The following tax and superannuation related measures were announced as part of the Government’s comprehensive housing package:
As expected, no changes were announced to limit negative gearing.
Below, we have provided additional details on the key tax and superannuation aspects of this package.
From 1 January 2018, resident individual taxpayers will be granted an additional 10 per cent CGT discount for investments in qualifying affordable housing. This means that individuals investing in such properties will be entitled to a 60 per cent CGT discount (up from the existing 50 per cent discount). This benefit will also flow through MITs to resident investors as outlined below. The current one-third CGT discount for superannuation funds remains unchanged.
Whilst it is expected that the Government will consult further on the implementation of this policy, it has indicated that a property will qualify as “affordable” housing if rent is charged at below market rate and it is made available for eligible tenants on low to moderate incomes. Tenant eligibility will be based on household income and household consumption.
To qualify for this additional discount, the housing must also be managed through a registered community housing provider, and held as affordable housing for a minimum period of three years.
Furthermore, the Government has indicated that current investments in affordable housing through the National Rental Affordability Scheme (NRAS) will not be entitled to the 60 per cent CGT discount because NRAS providers already receive an annual financial incentive to supply affordable housing. In order to benefit from the additional 10 per cent CGT discount, investors will need to wait until their investments cease to be covered by NRAS.
Finally, the additional discount will not be limited to investments in new affordable housing but will also apply to existing properties if investors supply their property for affordable housing. In this context, if an individual rents out their property from 1 January 2018 as affordable housing, provided the investment meets the eligibility requirements, the 60 per cent CGT discount should be applicable from 1 January 2021.
In a welcome move, the Government will seek to encourage private sector and foreign investment in affordable housing by allowing MITs to acquire, construct or redevelop property to hold for affordable housing from 1 July 2017.
Much of the detail of this proposal is lacking, however it appears that the Government intends to amend the tax law to ensure that the acquisition, construction or redevelopment of affordable housing is an “eligible investment business”, attracting flow through taxation for resident investors (and thereby allowing them to access the CGT discount) and the concessional MIT withholding rates for foreign investors.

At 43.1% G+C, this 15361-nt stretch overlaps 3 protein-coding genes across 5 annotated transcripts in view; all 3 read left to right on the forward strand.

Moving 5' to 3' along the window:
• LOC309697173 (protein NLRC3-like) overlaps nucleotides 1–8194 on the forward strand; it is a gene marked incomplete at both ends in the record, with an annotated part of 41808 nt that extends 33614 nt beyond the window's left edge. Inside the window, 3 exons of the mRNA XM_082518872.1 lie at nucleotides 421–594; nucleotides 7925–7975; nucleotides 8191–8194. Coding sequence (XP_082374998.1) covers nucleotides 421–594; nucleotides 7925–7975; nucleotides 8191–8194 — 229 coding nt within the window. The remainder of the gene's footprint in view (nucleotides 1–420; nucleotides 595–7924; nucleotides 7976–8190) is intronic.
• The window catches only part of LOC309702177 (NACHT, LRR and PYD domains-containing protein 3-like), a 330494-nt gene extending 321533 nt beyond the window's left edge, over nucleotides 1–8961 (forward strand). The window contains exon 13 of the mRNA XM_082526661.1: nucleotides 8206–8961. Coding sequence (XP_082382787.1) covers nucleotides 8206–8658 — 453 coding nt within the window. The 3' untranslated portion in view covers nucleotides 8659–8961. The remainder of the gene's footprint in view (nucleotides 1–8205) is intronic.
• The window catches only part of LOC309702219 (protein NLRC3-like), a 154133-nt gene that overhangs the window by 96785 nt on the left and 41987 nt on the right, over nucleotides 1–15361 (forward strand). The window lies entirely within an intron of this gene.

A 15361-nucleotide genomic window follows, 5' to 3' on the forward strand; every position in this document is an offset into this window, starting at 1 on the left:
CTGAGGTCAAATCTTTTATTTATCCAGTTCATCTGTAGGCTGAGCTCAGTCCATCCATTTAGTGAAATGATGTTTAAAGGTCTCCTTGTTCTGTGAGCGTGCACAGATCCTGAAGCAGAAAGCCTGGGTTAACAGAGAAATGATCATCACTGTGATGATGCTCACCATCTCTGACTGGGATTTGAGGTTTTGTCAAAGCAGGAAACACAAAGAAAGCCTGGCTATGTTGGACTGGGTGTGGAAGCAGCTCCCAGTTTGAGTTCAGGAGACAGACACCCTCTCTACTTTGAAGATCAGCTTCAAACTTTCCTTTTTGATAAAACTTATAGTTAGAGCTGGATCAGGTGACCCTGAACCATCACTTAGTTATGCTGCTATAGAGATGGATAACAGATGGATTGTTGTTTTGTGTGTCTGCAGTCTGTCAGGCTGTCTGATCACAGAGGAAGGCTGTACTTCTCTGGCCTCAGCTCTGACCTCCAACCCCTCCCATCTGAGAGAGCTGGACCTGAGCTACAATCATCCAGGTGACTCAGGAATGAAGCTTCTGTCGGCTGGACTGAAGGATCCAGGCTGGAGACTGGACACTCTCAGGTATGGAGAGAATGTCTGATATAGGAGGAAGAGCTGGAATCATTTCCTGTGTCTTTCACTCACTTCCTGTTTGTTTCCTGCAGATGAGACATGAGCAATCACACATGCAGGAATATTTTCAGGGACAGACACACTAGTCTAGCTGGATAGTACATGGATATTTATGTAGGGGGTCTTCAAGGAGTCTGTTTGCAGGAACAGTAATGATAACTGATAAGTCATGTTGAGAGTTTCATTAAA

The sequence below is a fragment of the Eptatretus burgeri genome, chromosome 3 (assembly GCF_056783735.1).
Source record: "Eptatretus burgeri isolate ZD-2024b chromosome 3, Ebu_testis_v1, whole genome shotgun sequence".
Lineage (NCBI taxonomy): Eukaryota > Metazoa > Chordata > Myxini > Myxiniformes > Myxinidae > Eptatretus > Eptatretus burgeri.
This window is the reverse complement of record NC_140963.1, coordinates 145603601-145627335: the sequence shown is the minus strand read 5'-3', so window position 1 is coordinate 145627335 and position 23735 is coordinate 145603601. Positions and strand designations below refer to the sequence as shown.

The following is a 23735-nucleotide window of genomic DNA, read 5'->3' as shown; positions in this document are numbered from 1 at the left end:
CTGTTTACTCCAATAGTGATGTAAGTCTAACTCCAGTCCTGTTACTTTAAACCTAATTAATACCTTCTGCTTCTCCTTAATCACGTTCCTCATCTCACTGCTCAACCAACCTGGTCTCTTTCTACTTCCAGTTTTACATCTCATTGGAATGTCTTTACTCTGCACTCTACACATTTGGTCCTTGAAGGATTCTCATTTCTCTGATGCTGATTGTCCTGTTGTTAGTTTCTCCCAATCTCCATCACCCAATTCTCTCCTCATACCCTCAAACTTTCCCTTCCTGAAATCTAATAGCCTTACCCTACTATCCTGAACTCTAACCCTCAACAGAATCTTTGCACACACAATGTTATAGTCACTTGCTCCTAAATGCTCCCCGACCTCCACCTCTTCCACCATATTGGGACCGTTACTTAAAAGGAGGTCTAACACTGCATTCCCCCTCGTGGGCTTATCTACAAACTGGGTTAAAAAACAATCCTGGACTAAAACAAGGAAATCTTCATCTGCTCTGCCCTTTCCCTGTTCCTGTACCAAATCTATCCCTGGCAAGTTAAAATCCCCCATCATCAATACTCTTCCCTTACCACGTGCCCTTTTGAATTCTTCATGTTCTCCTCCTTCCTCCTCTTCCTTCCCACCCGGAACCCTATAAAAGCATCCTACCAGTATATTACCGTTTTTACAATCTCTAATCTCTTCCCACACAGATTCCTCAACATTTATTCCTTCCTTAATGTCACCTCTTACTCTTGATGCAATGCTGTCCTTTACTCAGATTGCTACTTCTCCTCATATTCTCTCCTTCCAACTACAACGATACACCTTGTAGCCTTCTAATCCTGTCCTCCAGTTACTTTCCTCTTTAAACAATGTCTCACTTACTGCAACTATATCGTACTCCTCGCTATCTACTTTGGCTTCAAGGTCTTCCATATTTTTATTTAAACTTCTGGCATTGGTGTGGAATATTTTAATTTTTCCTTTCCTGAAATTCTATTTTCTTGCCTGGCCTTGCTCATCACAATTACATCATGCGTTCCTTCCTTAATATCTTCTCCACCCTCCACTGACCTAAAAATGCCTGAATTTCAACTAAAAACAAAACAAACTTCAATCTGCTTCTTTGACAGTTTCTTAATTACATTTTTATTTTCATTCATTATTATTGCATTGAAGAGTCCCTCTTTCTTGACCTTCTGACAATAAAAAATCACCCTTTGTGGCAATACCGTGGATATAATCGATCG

To be eligible for the concessional MIT withholding rates, the MIT must hold, and make available for rent, the affordable housing asset for at least ten years. Where the property is held for rent as affordable housing for less than ten years, certain foreign investors will still have access to the concessional 15 per cent withholding rate on investment returns, but will be subject to 30 per cent final withholding rate on the distribution of the capital gain from sale of the property.
As an additional integrity measure, up to 20 per cent of the income of the MIT may be derived from other eligible investment activities permitted under the existing tax law. If this 20 per cent threshold is breached in any income year, foreign investors will be subject to 30 per cent withholding tax on investment returns for that income year.
Resident individual investors will be able to take advantage of the increased CGT discount for affordable housing (see above), for eligible properties held via MITs. To access the increased discount, the property will only need to be held as affordable housing for three years rather than the ten years required for foreign residents to benefit from the 15 per cent withholding rate.
As noted above, the Government has indicated it will consult further on the implementation of this policy, including what property will qualify as “affordable” housing for the purposes of this measure and the increased CGT discount discussed above. The Government may also need to consider whether GST changes are required to allow input tax credits to be claimed for properties that are to be held for rental in order to support this policy initiative.
The Government has announced a “ghost house tax” for foreign investors who leave residential properties unoccupied or not genuinely available for rent for at least six months of each year. The charge, which will apply to foreign persons who make a foreign investment application for residential property from 7.30pm (AEST) on 9 May 2017, will be levied annually and will be equivalent to the relevant foreign investment application fee imposed on the property at the time it was acquired by the foreign investor. Treasurer Scott Morrison indicated in his Budget speech that this annual charge would be at least $5,000 per property.
No information has been provided as to how this new annual charge will interact with existing state based taxes. For example, the Victorian Government recently announced plans to impose a Vacant Residential Property Tax on dwellings that are vacant for more than a total of six months in a calendar year, from 1 January 2018.